Signed into law in 1966 and enforced by the US Department of Agriculture (USDA), the AWA has been amended several times since. In one such amendment, made in 2002, the definition of "animal" was written to specifically exclude birds, rats of the genus Rattus and mice of the genus Mus bred for use in research.

Proponents of the exclusion argued that most birds, mice and rats used in research are already protected through the US National Institutes of Health and other federal funders, and through institutional policies.

Critics of the exclusion say it’s resulted in the absence of a centralized record of how many of these animals are being bred, bought and disposed of in the US. The use of other animals, such as cats, dogs, rabbits and non-human primates, is more closely monitored.

“It leads to a lack of transparency, as one does not even know how many animals are used in science in the US,” says Kathrin Herrmann, a researcher in animal welfare science, ethics and law at the Johns Hopkins University Center for Alternatives to Animal Testing in Baltimore, Maryland.

Replace, reduce, refine

Efforts to reduce and replace animals in research are guided by the Three Rs Principle, widely accepted by the international research community as best-practice for animal-based experimentation.

Proposed more than 60 years ago by British scientists William Russell and Rex Burch, the Three Rs Principle calls for the replacement and reduction of animals where possible, and the refinement of methods to ensure minimal suffering.

The problem, says Erwan Bezard, director of the Institute of Neurodegenerative Diseases at the University of Bordeaux in France, is that while this principle is good in theory, in practice, it can drive the kind of wasteful behaviour it was designed to mitigate.

For the past 20 years, Bezard has been studying conditions such as Parkinson’s Disease using non-human primates, including baboons and macaques. As there is no substitute for animal testing in his area of research, he says, knowing how to use this resource efficiently is crucial – and using fewer animals in an experiment is not always the answer.

“My main ethical concern with the use of animals is when I see an experiment that does not use enough animals to do a proper statistical analysis. To me, it means that these experiments are flawed and that the animals have been used for nothing, because we can't draw any valid conclusion,” says Bezard, who has labs in France and China.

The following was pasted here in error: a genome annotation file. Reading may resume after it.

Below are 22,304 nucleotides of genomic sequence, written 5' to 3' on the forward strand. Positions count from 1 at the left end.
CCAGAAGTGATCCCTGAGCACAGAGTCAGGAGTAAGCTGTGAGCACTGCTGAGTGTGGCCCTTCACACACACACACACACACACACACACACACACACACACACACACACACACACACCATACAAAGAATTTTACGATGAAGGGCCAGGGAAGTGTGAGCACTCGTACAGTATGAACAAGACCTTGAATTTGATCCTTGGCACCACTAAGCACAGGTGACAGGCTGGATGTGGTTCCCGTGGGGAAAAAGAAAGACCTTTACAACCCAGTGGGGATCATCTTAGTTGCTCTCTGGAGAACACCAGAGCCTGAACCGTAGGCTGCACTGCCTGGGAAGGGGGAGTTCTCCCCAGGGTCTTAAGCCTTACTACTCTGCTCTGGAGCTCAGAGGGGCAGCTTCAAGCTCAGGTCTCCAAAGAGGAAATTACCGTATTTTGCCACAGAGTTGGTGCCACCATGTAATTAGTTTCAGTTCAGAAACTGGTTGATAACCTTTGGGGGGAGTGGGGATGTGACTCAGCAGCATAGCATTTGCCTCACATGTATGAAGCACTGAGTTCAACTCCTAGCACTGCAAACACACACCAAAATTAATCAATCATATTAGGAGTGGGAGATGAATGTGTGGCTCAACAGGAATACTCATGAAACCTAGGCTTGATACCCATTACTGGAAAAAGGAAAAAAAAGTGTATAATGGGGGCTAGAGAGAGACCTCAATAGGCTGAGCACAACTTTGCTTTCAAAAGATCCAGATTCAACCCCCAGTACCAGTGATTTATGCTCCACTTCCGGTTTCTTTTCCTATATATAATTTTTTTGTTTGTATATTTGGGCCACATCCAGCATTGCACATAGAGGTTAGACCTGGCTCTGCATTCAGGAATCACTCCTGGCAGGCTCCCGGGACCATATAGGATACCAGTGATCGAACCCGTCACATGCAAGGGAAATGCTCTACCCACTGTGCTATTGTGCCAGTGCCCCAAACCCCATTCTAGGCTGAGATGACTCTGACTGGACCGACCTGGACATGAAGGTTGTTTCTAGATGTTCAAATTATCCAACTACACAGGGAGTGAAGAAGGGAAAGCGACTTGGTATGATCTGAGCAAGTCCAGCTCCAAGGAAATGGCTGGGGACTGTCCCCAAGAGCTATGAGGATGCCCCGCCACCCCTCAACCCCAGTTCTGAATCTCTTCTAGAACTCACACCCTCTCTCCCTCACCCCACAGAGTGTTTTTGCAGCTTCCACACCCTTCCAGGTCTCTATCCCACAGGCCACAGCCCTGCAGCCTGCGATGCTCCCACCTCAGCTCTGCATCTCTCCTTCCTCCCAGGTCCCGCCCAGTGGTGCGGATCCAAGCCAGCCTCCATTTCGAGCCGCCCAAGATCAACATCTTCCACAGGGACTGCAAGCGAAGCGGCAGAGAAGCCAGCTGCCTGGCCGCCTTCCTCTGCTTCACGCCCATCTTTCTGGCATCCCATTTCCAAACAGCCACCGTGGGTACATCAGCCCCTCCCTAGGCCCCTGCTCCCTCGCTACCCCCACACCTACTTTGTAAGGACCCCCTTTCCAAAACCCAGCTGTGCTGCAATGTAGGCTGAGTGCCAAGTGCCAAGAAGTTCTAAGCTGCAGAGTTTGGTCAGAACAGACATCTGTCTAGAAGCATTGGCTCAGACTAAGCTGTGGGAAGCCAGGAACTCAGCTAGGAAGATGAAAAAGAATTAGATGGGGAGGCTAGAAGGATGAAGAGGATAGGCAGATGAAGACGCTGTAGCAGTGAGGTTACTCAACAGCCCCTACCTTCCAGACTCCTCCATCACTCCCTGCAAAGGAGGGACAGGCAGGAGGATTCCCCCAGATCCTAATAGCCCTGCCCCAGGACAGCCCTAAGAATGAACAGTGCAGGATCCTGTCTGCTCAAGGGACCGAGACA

“It would have been far better to use more animals, to be able to draw a sound conclusion. Then you won't have to repeat the experiment,” he adds. “So, we have to reduce, yes, but we have to reduce with a scientific approach in mind.”

When it comes to the principle of replacing animal models with non-animal alternatives, Bezard is sceptical. While non-animal alternatives continue to progress, so too do animal-based methods, and far more rapidly, he argues.

Owing to well-funded advancements in animal-based methods, such as optogenetics, which gives scientists the ability to control neurons within the brains of genetically engineered animals using light, and pharmacogenetics, which shows how genetic variation might impact responses to new drugs, there is a boom in the use of animals around the world, rather than a reduction, says Bezard.

The speed at which animal-based experimentation can be carried out is also accelerating.

The Pfizer-BioNTech and Moderna teams that developed COVID-19 vaccines, for example, were given regulatory approval to run animal tests simultaneously with human trials to dramatically cut the timeline for development. So dramatically, in fact, it prompted a misconception among some members of the public that they had skipped animal testing altogether.

Bezard says animal-based experimentation will always be necessary.

“There are some questions that you have to deal with using animals,” says Bezard, citing research related to complex physical functions, such as walking, and psychological behaviours. “You cannot run cognition studies in a Petri dish.”

Emotional considerations

The impacts that animal-based research methods can have on the mental health of researchers is seldom discussed. The issue became more prominent during the early months of the pandemic due to the scale of mass killings and the speed at which they were carried out.

While efforts are made to minimise suffering in living subjects, working with animals in research requires resilience from researchers and support from leadership, says Bezard.

For Lindsay Gray, routinely following mice through their lifespan in the lab, performing surgical procedures and behavioural experiments, and ultimately euthanizing them, wore on her in a way that working with flies didn’t.

“It was a conflict that tipped the scales for me,” says Gray. “I think an aspect of academia that is too often overlooked is the emotional and mental toll that doing this kind of work takes on researchers.”

Bezard has a keen understanding of where the limits to the necessary resilience may lie.

“You have to be very careful with the feelings of staff, students and researchers in order to assess what they can do,” he says. “I know from experience that you cannot ask a researcher who has been working with the same primates for two years to terminate them. It is impossible.”

With this in mind, within Bezard’s teams, different people perform different steps to lessen the emotional toll.